When the crude oil will eventually be pumped out, it will first be taken to what is called a Central Processing Facility. Here the oil will be separated from other impurities like mud, stones etc. Only crude oil will go to the pipeline. Once in the pipeline it will be heated because Uganda has waxy crude oil that needs heating. So these trucks are they taking Crude Oil, mud, water, stones etc? Or are these trucks fitted with mini Central Processing Facilities? If they are, then Uganda will be the 1st country on earth to have imported them from God knows where (unless we are secretly manufacturing these trucks.)

Even if the trucks would process the crude, it would still need to be heated. One wonders if these magical trucks are also fitted with solar panels.

The whole thing is impractical, not profitable, not possible, not necessary and absurd.

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Engineer Peterson Mwesigwa Is Once Again Overall Best Student at LDC

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By Staff Writer

Peterson Mwesigwa could be the most intelligent Ugandan alive today. He holds a Masters Degree in Electrical and Computer Technology.

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Two years back, he was the first person to get a first class Degree at the Law School after over a decade of only second class degrees.

Now Mwesigwa is also the top student at this year’s graduating platform. He was awarded for topping everyone. He is surely an exceptional achiever.

A man standing at the interesection of the arts and sciences. An Engineer and now a lawyer.

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Andrew Mwenda on Loss of Mother: “I feel Empty and Lost”

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By Staff Writer

It has been a sad week as one of Uganda’s best journalists, Andrew Mwenda laid his mother to rest.

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While eulogizing his mother at All Saints Church, Mwenda described her as the most beautiful chic that ever lived. But one could not help but see the pain in his statements.

At 12 noon, Adyeeri Constance Muhangazima, was laid to rest in the great village of Kanyandahi.

Andrew Mwenda then took to Twitter to express his current pain and depression. He called it the biggest blow ever. He talked of feeling all lost and alone.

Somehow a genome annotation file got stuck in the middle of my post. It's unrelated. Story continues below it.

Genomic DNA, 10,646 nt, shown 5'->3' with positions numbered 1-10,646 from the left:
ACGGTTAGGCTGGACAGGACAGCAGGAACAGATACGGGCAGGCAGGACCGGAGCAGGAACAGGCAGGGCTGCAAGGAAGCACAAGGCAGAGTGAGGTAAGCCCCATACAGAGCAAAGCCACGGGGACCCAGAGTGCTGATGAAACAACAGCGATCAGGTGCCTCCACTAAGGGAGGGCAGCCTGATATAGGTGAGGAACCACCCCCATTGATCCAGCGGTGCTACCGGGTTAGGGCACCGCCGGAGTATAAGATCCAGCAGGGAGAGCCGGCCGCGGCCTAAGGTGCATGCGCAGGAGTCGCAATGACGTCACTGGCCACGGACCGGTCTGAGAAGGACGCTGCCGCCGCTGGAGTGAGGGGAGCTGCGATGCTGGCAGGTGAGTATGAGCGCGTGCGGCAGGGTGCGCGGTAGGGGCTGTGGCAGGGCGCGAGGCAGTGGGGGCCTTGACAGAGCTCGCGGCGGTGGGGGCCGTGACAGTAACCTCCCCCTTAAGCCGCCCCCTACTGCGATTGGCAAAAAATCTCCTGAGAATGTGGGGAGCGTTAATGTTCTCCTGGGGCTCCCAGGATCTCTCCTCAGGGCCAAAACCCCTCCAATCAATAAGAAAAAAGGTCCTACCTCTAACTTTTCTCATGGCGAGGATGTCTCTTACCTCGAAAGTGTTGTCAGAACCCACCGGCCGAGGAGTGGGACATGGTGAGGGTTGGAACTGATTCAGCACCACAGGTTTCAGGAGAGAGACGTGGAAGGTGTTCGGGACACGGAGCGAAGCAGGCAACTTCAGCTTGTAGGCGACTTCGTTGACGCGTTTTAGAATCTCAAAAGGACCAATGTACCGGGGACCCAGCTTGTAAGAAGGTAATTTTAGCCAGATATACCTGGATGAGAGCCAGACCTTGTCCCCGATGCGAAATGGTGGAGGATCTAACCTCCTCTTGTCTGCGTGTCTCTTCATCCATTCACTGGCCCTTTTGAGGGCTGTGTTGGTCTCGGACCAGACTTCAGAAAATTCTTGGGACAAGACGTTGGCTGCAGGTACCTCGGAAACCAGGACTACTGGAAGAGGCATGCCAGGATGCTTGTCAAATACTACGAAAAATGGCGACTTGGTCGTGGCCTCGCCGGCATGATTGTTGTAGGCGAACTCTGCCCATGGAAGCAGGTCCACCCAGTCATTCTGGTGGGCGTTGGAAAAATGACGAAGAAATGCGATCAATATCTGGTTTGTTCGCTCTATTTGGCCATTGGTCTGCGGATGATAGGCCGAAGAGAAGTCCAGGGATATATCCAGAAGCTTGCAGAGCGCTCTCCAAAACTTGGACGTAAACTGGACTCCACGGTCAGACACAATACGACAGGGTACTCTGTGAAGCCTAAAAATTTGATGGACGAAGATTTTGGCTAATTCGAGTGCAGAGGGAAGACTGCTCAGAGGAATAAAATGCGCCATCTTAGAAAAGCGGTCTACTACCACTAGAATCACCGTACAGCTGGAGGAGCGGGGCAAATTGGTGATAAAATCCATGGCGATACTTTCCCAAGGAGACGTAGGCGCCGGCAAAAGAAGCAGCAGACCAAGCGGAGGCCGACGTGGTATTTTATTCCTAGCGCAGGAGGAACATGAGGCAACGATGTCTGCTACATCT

We can only pray for the best of comforting to the old man of the clan. Losing a mother is surely the hardest thing that ever happens to anyone in life. There is no hole deeper. It is a hole that cuts through a soul.

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Banzega: How Kisekka Market Mechanics Rob Car Owners; Ring Leader Revealed

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By Staff Writer

Many people in the past have shared nasty tales about their experiences with Kisekka market mechanics.

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BigEye.ug was able to speak to some mechanics who work at Kisekka market who revealed how the car repair scams happen. At Kisekka market, you basically pay for zero repairs on your car.

According to this mechanic, it is a big mistake for one to come by this area without calling up a specific mechanic. “We have cheap, good quality spare parts. But one should know that it usually doesn’t come cheap.”

These mechanics target naive drivers. They will warn you about someone wrong with your tyre and immediately offer a quick 5 minutes fix.

Before long others are taking off other tyres and claiming to be replacing car parts. Afterwards, they will give you a bill while your car has been stripped bare to the rims.

In order to survive, one has to pay or else the car won’t move. In Kisekka market, they call this method: “Banzega and Kusula masasi.”

We were also told that the ring leader is a one Bibi Atiriba; he runs his crime ring together with the nearby police post which takes a share of every bill. The police post will always rule in favour of the mechanics. “That guy has been to every prison in the country. He is feared by everyone. He is like a Kitatta but much more influential. He often brags that only Museveni can order him around,” this insider revealed to us.

“If you want your car to be repaired well, then it is best to just go straight to him. Or else wait to be scammed while in kisekka market.”